The first two models are developed as “components” that can be coupled to other CSDMS models. The GIPL model functions as a stand-alone code, and it will be fully embedded into the CSDMS model coupling framework at a later date. All three models are inherently one-dimensional; that is, they calculate the thermal state over time for a single vertical column, but they do not calculate heat exchange among columns. However, each model can run regional simulations or even be implemented for the entire Arctic region.
The current project pairs these models with preassembled data sets of input parameters. Casual model users can then quickly run experiments for selected time series and given regions. Data sets include long-term climatological and permafrost observations in coastal and interior Alaska (Barrow and Fairbanks, respectively), as measured at Circumpolar Active Layer Monitoring Network (CALM) and U.S. Geological Survey stations

Access to data and models together allows users to compare model output with in situ observations directly. Additionally, a regional climatological data set comprising observed monthly temperature and precipitation data for the 20th century is available to drive the models for Alaska. 

To explore future trends in permafrost, another data set comprises parameters of the Coupled Model Intercomparison Project Phase 5 (CMIP5) modeled climate data until 2100, specifically applied to the known permafrost zone.  (See Fig. 2)

Applications of the permafrost toolbox include calculating permafrost for real-world sites in the Arctic region, looking at warming trends over the past century, making maps of future permafrost, and comparing models with different complexities.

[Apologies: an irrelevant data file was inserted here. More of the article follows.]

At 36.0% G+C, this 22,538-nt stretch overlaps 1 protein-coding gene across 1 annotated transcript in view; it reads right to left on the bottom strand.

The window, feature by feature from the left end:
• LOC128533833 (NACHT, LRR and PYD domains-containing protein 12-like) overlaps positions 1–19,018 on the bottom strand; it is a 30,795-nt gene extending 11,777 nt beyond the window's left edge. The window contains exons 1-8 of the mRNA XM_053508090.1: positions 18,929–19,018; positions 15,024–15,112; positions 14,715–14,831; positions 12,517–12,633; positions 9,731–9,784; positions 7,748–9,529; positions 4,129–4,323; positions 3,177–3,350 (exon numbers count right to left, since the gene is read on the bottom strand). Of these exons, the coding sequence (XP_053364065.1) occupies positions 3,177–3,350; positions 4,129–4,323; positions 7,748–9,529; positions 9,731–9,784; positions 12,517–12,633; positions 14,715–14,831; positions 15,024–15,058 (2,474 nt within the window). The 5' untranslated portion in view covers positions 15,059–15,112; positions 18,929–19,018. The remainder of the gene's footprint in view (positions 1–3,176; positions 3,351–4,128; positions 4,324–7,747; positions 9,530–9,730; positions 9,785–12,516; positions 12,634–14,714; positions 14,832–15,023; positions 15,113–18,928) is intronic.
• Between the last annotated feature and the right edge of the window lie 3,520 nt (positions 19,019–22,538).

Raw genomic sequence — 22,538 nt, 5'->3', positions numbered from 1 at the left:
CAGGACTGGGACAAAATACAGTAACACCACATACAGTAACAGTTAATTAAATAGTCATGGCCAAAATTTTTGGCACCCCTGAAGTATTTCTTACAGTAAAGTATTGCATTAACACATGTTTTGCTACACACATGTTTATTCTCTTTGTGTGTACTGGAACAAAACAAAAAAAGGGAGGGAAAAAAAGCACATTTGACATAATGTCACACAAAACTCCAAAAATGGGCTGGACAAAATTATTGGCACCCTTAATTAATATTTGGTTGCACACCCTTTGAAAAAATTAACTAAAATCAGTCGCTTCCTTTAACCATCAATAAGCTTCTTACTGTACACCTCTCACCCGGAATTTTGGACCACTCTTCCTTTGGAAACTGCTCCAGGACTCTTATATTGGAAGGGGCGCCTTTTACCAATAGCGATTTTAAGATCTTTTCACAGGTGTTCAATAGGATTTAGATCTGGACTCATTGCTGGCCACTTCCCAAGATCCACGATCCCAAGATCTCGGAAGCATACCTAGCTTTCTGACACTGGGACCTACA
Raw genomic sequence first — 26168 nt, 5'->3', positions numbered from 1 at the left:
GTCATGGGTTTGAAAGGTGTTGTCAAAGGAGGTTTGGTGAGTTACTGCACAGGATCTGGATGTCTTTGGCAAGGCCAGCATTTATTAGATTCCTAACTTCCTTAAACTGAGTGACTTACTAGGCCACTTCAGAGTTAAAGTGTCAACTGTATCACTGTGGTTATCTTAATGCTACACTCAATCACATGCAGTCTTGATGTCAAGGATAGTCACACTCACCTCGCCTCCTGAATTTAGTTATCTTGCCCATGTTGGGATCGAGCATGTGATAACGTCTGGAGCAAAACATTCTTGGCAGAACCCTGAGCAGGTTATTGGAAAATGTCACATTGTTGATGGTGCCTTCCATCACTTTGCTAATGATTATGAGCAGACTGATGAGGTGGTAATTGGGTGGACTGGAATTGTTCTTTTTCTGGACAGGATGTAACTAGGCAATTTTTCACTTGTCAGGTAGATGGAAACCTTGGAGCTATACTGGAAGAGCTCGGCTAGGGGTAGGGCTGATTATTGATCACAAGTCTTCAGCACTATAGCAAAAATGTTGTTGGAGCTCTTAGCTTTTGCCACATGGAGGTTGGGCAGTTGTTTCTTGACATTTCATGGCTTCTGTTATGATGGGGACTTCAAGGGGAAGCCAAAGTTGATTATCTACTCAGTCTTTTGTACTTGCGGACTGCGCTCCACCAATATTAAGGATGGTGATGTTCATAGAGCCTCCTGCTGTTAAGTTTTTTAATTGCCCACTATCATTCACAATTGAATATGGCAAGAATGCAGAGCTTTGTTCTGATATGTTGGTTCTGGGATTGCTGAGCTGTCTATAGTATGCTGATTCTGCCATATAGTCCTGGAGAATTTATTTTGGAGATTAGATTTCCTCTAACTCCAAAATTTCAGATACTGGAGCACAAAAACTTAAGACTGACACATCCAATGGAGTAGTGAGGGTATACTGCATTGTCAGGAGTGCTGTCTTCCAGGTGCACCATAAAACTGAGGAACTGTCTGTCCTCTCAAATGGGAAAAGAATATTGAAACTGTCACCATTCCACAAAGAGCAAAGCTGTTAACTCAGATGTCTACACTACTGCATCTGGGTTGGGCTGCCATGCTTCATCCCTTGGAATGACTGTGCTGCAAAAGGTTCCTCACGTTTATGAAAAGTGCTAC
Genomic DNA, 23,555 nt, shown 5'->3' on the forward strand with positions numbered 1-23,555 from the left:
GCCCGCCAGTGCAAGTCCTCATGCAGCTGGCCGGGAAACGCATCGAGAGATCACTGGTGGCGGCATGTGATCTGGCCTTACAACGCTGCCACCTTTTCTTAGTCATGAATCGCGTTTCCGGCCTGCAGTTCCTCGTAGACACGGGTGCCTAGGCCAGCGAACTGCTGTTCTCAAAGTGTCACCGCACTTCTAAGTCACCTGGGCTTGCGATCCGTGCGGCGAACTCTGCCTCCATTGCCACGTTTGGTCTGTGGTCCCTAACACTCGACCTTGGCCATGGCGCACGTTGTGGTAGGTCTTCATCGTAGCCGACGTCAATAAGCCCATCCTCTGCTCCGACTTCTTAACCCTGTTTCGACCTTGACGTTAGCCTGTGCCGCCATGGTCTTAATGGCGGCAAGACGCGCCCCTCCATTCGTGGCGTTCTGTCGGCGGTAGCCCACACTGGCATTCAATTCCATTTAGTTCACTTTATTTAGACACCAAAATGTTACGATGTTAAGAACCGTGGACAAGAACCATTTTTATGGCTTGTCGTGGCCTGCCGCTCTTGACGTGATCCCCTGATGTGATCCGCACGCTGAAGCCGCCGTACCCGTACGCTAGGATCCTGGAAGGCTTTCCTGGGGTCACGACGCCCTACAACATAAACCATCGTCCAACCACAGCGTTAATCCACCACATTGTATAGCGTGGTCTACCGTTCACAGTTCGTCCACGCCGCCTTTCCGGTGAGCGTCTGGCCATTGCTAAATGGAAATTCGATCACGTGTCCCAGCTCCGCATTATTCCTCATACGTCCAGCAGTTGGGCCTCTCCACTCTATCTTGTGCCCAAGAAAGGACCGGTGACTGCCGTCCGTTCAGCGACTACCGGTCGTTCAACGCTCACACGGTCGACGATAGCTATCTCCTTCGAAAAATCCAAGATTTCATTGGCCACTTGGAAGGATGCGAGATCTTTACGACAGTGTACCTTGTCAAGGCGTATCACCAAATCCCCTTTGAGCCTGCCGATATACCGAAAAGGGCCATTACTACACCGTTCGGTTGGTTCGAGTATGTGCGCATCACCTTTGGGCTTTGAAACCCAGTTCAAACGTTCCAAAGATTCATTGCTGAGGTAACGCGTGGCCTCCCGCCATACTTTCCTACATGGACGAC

Figure 2 shows one such example: Calculations of the current and future active layer thickness over the entire Arctic region demonstrate a considerable deepening of this critical seasonal layer. This experiment is relatively straightforward to perform using the Web-based modeling tool.

Can such tools help us learn enough about  the physical processes of permafrost dynamics. Four hands-on modeling labs are already available for new users. This material is accessible for teaching use, and the online labs include instructions for classroom use and undergraduate lesson plans.  

Nevertheless, we need advances on multiple research fronts, in particular reconciling the different existing permafrost thawing models, i.e. between the UC-Boulder thawing model and the UAF model of Shakhova and Semiletov.  Special attention needs to be paid to the projections of permafrost thawing (Fig. 2) and the degree to which these vary model to model.  If in fact similar rapid permafrost melting is found to be consistent between differing models, we need to be much more concerned about accelerated global warming - and its consequences.

 In the meantime, the UC breakthrough (published in Eos, op. cit.) is a good, solid start.